Charter Communications, your customers need the bigger picture.
The cable operator thinks it's going to curry favor with its customers by telling them, in their bills, what is paid in retransmission fees to run broadcast networks. I have a better idea: Why not tell customers all the fees Charter pays for every network that goes into consumers' homes -- broadcast, cable, whatever?
Consumer don't care about industry-speak "retransmission" fees. If they care at all, they care about all the money their cable company -- and, in turn -- what they, the consumers -- pay for cable programming fees.
On its Web site, Charter explains to customers that they will start seeing a "Broadcast TV Surcharge" in the "taxes and fees" section of their cable bills. "These local TV signals were historically made available to Charter at no cost, or low cost. However, in recent years the prices demanded by local broadcast TV stations have necessitated that we pass these costs on to customers," says Charter.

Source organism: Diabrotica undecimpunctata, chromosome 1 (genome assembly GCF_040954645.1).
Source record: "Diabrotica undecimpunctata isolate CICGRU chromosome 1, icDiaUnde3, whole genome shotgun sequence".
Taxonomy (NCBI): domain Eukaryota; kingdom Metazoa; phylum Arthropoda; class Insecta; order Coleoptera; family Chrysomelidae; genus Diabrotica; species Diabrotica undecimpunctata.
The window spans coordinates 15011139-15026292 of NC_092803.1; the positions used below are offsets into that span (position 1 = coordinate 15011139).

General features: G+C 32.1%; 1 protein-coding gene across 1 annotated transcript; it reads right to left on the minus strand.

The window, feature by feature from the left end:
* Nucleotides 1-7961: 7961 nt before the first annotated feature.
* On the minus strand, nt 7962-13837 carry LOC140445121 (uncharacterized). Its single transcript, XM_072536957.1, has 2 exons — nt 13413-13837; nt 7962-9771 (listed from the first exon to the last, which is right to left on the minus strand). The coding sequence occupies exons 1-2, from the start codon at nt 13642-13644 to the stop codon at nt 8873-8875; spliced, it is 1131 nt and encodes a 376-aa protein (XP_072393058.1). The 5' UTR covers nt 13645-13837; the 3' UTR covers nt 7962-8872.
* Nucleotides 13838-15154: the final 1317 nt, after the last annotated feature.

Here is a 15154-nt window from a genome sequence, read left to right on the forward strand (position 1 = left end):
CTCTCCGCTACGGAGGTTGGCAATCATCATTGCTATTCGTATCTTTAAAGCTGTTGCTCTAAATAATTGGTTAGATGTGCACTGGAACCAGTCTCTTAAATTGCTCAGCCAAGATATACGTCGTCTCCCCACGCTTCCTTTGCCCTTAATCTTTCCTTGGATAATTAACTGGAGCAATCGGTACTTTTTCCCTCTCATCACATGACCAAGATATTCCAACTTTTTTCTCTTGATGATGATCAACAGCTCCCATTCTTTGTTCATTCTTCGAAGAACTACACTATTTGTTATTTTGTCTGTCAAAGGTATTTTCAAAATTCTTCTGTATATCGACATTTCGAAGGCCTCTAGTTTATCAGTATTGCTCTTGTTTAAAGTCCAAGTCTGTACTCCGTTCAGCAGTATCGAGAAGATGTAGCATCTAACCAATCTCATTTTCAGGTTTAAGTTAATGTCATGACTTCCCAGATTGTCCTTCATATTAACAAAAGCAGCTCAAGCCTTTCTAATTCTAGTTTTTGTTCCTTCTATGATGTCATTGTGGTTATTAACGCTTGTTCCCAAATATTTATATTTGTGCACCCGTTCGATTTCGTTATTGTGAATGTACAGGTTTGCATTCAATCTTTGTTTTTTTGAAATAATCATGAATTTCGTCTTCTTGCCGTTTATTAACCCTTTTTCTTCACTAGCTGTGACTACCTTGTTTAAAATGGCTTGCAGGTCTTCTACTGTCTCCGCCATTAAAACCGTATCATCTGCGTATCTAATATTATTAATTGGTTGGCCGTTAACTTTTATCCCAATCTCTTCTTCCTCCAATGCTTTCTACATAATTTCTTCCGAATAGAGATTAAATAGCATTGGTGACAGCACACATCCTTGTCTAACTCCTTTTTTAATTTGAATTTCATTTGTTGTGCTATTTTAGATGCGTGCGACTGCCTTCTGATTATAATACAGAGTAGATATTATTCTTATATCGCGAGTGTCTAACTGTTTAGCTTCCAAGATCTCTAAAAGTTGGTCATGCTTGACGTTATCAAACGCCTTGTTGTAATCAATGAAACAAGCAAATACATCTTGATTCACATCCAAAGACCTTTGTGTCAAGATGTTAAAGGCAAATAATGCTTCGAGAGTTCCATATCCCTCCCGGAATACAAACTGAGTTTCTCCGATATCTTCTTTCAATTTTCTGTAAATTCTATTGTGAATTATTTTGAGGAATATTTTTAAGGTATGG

What does Charter really think? That I'm going to scream over the 50 cents a month charge for carrying CBS? No. I'll scream if I see a $1 a month fee from MTV, a network I no longer watch with any consistency.
I am not a Charter customer. But if I were, I would be asking why I have to pay 25 cents, or 50 cents, or whatever, for any network I don't watch -- be it the Fur Channel, EggNog Network, or the Nose Hair programming service.
This is where cable industry executives continue to have their head up their set-top boxes, acting as if it's only cable programming that people really want. If you look at any TV research, the higher-rated TV shows continue to be on broadcast television.
Cable TV executives have to stop singling out just one programming segment. That's not the way consumers -- especially young TV viewers who consume television -- look at TV. Actually, they haven't looked at TV this way for at least two decades.
Virtually all TV consumers are TV platform-agnostic these days. They really don't care about the different business categories of networks. Pinning most problems on broadcast stations will only raise issues cable TV executives would rather not think about -- like a la carte programming. That will create even bigger headaches.